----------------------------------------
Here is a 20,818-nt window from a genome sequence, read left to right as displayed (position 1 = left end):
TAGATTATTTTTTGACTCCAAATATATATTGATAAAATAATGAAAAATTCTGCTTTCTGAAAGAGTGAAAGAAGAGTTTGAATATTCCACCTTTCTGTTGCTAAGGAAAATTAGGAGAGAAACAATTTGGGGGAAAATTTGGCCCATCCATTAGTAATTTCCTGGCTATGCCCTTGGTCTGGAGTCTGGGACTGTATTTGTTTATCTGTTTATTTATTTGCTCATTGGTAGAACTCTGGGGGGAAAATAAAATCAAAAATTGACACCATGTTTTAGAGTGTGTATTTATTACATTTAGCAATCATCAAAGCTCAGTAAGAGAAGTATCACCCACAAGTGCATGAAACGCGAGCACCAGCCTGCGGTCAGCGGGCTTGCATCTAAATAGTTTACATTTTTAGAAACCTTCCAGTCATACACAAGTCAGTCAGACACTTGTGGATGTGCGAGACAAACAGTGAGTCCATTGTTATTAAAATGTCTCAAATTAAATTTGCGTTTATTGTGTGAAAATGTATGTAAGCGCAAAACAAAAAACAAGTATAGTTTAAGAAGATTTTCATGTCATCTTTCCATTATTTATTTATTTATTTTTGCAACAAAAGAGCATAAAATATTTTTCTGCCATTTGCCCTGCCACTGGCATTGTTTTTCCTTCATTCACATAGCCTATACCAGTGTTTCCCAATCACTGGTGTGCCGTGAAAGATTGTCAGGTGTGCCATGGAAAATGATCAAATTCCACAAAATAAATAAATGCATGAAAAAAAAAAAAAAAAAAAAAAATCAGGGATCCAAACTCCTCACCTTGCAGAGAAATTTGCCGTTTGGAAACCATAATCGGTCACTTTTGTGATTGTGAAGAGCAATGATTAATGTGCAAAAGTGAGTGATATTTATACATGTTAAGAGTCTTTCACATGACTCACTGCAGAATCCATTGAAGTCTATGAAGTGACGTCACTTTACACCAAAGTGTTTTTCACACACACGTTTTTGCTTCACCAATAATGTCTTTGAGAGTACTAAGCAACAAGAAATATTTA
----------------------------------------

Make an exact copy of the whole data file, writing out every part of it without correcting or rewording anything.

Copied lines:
Here is a 20,818-nt window from a genome sequence, read left to right as displayed (position 1 = left end):
TAGATTATTTTTTGACTCCAAATATATATTGATAAAATAATGAAAAATTCTGCTTTCTGAAAGAGTGAAAGAAGAGTTTGAATATTCCACCTTTCTGTTGCTAAGGAAAATTAGGAGAGAAACAATTTGGGGGAAAATTTGGCCCATCCATTAGTAATTTCCTGGCTATGCCCTTGGTCTGGAGTCTGGGACTGTATTTGTTTATCTGTTTATTTATTTGCTCATTGGTAGAACTCTGGGGGGAAAATAAAATCAAAAATTGACACCATGTTTTAGAGTGTGTATTTATTACATTTAGCAATCATCAAAGCTCAGTAAGAGAAGTATCACCCACAAGTGCATGAAACGCGAGCACCAGCCTGCGGTCAGCGGGCTTGCATCTAAATAGTTTACATTTTTAGAAACCTTCCAGTCATACACAAGTCAGTCAGACACTTGTGGATGTGCGAGACAAACAGTGAGTCCATTGTTATTAAAATGTCTCAAATTAAATTTGCGTTTATTGTGTGAAAATGTATGTAAGCGCAAAACAAAAAACAAGTATAGTTTAAGAAGATTTTCATGTCATCTTTCCATTATTTATTTATTTATTTTTGCAACAAAAGAGCATAAAATATTTTTCTGCCATTTGCCCTGCCACTGGCATTGTTTTTCCTTCATTCACATAGCCTATACCAGTGTTTCCCAATCACTGGTGTGCCGTGAAAGATTGTCAGGTGTGCCATGGAAAATGATCAAATTCCACAAAATAAATAAATGCATGAAAAAAAAAAAAAAAAAAAAAAATCAGGGATCCAAACTCCTCACCTTGCAGAGAAATTTGCCGTTTGGAAACCATAATCGGTCACTTTTGTGATTGTGAAGAGCAATGATTAATGTGCAAAAGTGAGTGATATTTATACATGTTAAGAGTCTTTCACATGACTCACTGCAGAATCCATTGAAGTCTATGAAGTGACGTCACTTTACACCAAAGTGTTTTTCACACACACGTTTTTGCTTCACCAATAATGTCTTTGAGAGTACTAAGCAACAAGAAATATTTA